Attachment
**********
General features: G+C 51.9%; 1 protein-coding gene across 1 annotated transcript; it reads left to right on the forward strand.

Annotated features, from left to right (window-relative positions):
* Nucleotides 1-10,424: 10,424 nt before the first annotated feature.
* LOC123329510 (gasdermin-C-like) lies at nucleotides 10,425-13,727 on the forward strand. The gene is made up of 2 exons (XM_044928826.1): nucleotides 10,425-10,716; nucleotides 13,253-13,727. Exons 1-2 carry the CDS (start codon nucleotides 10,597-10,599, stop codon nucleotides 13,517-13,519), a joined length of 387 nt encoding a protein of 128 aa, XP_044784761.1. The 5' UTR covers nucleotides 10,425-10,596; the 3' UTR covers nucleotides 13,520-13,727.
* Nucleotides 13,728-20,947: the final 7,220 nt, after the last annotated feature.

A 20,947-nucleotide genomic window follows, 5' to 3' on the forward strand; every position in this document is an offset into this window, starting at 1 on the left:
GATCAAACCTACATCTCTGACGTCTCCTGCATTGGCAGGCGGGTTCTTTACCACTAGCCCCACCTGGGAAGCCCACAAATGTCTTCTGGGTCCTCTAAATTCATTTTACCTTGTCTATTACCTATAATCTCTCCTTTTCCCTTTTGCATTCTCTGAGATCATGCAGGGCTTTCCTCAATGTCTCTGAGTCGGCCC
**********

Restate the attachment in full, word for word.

General features: G+C 51.9%; 1 protein-coding gene across 1 annotated transcript; it reads left to right on the forward strand.

Annotated features, from left to right (window-relative positions):
* Nucleotides 1-10,424: 10,424 nt before the first annotated feature.
* LOC123329510 (gasdermin-C-like) lies at nucleotides 10,425-13,727 on the forward strand. The gene is made up of 2 exons (XM_044928826.1): nucleotides 10,425-10,716; nucleotides 13,253-13,727. Exons 1-2 carry the CDS (start codon nucleotides 10,597-10,599, stop codon nucleotides 13,517-13,519), a joined length of 387 nt encoding a protein of 128 aa, XP_044784761.1. The 5' UTR covers nucleotides 10,425-10,596; the 3' UTR covers nucleotides 13,520-13,727.
* Nucleotides 13,728-20,947: the final 7,220 nt, after the last annotated feature.

A 20,947-nucleotide genomic window follows, 5' to 3' on the forward strand; every position in this document is an offset into this window, starting at 1 on the left:
GATCAAACCTACATCTCTGACGTCTCCTGCATTGGCAGGCGGGTTCTTTACCACTAGCCCCACCTGGGAAGCCCACAAATGTCTTCTGGGTCCTCTAAATTCATTTTACCTTGTCTATTACCTATAATCTCTCCTTTTCCCTTTTGCATTCTCTGAGATCATGCAGGGCTTTCCTCAATGTCTCTGAGTCGGCCC